Star Trek: The Cloud Minders

Kirk: "My diplomacy is somewhat inadequate."
McCoy: "Well, it's pretty hard to overcome prejudice."

A forgettable episode. In fact, I had forgotten most of it. All I remembered was a completely unbelievable Spock romance in the cloud city of Bespin. And maybe something about class warfare, which was the best part of the episode.

So on the one hand, we have the privileged cloud-dwellers, waltzing about in impractical clothing enjoying their privileges and creating bad art, while on the other hand we had the underclass, the toiling underprivileged miners, clamoring for their rights to no avail. To make it worse, McCoy discovered that the miners were breathing a gas that made them both stupid and violent. The real mystery was how Ardana ended up as a member of the Federation when their culture was so completely antithetical to Federation principles.

Both classes were symbolically represented by the two female guest stars: the vapid, idiotic Droxine and the fiery, rebellious Vanna, both of whom were addicted to purple and blue eye shadow. I'm not quite sure why the writers felt they had to throw three seasons of Spock characterization out the window and have him immediately smitten with Droxine's "purity and sweetness," although thankfully he realized fairly early in the proceedings that she was Marie Antoinette in training before we were saddled with an uncomfortable love scene. Spock and Droxine did have a discussion of her beauty overcoming his pon farr cycle that practically made me shudder. You remember pon farr? That thing that Spock would never, ever discuss with anyone, much less a strange woman on an alien planet?



Kirk definitely won the love interest sweepstakes with rebel leader Vanna, who eventually (after being kidnapped along with High Advisor Plasus and being forced to breathe zenite gas for a few hours) came around to Kirk's way of thinking. But sadly, while Kirk did manage to get the all important zenite before leaving, nothing really changed for the Troglytes, except that they became a little better equipped to demand their nonexistent rights. These things take time, though, and I suppose it was more realistic than if Kirk had changed their entire social and economic structure overnight.

Ben P. Duck says:

I watched this episode with a feeling of deja vu; I had mostly forgotten the details, yet it seemed naggingly familiar. Here is what I remembered: some vague idea that the MittRomneyian rich people were floating around in their cloud city of Bespin while the "Occupy the recycled Mine Sets" group caused trouble and held drum circles. Then Lando invites in the Empire and it goes all to hell. But this turned out to have been some sort of nightmarish mash-up of the episode, the 2012 US Presidential election and my best of Billy Dee Williams film loop. Still, it seemed to be awfully relevant to 21st century America.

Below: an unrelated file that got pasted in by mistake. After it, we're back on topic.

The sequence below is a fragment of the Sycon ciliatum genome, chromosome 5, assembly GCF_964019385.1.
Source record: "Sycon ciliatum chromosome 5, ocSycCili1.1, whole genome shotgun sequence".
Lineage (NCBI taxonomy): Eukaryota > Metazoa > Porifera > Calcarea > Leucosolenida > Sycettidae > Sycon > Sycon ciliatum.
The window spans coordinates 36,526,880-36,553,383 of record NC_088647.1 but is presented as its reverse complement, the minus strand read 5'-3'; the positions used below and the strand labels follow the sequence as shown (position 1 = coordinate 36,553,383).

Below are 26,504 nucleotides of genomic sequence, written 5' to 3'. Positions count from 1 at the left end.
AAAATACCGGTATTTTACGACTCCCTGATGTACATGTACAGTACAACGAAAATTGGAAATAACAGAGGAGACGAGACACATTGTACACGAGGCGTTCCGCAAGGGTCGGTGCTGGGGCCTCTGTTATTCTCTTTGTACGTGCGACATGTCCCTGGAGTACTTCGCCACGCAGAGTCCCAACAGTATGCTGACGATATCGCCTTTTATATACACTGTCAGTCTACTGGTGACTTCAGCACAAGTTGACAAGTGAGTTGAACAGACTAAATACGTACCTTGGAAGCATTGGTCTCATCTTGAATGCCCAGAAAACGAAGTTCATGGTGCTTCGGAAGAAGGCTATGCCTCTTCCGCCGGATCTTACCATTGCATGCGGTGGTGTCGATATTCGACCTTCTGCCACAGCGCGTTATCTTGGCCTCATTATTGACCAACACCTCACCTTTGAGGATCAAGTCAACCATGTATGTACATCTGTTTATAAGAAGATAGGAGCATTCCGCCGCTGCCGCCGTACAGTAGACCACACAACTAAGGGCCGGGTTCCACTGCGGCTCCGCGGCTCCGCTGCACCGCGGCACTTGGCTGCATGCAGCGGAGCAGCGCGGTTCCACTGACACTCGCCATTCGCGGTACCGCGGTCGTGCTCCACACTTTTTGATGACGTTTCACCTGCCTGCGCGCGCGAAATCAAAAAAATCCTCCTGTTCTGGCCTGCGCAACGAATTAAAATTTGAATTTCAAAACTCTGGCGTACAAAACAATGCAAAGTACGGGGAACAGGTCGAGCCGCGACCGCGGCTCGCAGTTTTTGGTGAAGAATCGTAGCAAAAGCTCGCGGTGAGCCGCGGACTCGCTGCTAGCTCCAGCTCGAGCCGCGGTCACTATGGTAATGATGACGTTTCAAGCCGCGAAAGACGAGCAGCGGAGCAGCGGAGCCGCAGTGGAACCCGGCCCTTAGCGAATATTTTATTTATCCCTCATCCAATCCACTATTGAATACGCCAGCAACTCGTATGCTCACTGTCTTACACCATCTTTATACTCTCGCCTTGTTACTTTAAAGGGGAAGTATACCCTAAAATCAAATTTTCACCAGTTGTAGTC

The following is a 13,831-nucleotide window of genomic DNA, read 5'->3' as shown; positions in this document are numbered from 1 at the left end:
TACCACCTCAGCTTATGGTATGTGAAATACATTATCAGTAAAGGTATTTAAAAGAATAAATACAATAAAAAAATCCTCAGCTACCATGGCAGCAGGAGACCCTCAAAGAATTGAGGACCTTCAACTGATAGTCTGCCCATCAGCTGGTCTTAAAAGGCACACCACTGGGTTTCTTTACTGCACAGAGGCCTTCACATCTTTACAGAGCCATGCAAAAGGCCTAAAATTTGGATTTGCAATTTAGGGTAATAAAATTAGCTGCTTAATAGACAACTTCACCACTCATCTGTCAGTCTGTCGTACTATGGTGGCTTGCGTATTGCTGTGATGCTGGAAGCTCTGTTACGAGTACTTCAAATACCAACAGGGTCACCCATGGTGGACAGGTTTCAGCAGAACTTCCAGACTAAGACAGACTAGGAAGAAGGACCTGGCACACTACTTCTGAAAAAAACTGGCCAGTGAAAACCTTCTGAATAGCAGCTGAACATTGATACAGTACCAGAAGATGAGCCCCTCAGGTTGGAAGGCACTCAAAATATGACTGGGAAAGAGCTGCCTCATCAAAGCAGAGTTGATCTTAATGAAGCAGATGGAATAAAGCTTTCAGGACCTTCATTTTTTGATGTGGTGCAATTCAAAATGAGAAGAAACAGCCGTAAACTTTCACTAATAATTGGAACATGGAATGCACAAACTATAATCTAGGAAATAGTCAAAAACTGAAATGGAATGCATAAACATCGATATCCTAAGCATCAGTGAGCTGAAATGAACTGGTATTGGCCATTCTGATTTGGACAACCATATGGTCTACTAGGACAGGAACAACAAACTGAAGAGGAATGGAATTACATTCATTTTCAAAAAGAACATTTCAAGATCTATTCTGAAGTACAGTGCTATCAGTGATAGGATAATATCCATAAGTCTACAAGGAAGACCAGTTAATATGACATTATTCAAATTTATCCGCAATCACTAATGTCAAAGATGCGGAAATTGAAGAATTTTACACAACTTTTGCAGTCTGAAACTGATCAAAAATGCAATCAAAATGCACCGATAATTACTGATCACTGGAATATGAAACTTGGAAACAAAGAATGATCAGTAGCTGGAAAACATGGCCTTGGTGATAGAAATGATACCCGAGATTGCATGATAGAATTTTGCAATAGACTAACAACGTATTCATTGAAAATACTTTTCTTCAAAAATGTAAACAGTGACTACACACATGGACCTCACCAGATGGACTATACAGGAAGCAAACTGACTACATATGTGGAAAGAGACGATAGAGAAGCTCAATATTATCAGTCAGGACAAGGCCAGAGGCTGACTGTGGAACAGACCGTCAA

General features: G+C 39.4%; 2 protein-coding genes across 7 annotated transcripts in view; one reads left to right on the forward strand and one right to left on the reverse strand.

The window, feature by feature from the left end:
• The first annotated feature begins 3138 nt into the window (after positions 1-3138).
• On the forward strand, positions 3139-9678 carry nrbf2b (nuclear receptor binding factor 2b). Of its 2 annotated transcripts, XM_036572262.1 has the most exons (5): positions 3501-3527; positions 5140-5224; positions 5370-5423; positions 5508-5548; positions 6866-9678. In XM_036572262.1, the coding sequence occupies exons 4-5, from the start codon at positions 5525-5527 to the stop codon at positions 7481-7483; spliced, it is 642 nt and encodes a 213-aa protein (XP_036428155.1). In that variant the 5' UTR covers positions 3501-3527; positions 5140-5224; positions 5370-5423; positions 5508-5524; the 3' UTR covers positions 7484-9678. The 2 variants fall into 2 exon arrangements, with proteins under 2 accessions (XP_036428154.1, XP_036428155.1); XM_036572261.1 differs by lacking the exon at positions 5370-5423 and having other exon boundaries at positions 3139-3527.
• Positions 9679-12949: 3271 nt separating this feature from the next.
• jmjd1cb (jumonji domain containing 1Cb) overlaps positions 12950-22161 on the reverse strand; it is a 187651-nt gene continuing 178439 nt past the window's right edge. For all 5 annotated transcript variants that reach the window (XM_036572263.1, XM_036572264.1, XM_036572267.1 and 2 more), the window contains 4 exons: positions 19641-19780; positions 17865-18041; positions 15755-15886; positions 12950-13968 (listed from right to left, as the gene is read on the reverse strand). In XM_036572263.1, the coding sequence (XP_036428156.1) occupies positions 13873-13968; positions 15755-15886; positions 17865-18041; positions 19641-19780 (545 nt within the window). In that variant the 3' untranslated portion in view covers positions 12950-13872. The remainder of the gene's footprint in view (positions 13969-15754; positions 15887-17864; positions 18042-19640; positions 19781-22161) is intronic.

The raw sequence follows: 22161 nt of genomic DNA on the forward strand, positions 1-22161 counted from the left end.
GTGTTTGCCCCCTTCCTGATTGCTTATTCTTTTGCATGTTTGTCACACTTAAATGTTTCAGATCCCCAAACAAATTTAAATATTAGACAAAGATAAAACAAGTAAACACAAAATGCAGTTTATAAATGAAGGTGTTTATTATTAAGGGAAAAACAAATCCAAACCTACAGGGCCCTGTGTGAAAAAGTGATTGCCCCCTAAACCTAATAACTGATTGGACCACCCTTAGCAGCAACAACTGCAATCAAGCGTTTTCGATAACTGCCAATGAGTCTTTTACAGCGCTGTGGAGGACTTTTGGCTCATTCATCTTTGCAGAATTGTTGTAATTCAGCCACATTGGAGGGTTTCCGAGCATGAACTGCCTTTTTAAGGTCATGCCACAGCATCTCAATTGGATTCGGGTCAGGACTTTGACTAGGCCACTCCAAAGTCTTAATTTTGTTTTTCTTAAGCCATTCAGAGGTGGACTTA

Take the subject of labor unrest, which this episode does engage in in some interesting ways. It's a topic which actually crops up a couple of time throughout the series. It's perhaps most prominent with the unsafe conditions in the mines back in "Devil in the Dark," and by unsafe I mean the Horta was eating the miners, which when you think about it means the Trogs probably shouldn't be complaining, what with the Federation workplace standards being what they are.

Anyway, I thought these conflicts had a resonance which frankly, even as late as 2007, would have garnered very little sympathy. But now, the distance between the ruling class as they float blithely above and the workers below is literally insurmountable, a feeling it's hard to avoid even as it makes today's income disparity in America seem manageable by comparison. That the very air that they breathe makes it impossible for the two sides to do anything other than try to beat each other to death only adds to the problem and provides another apt metaphor. It makes me wish for a solution as simple as breathing masks for many of our society's own problems.

Back to Billie for bits and pieces: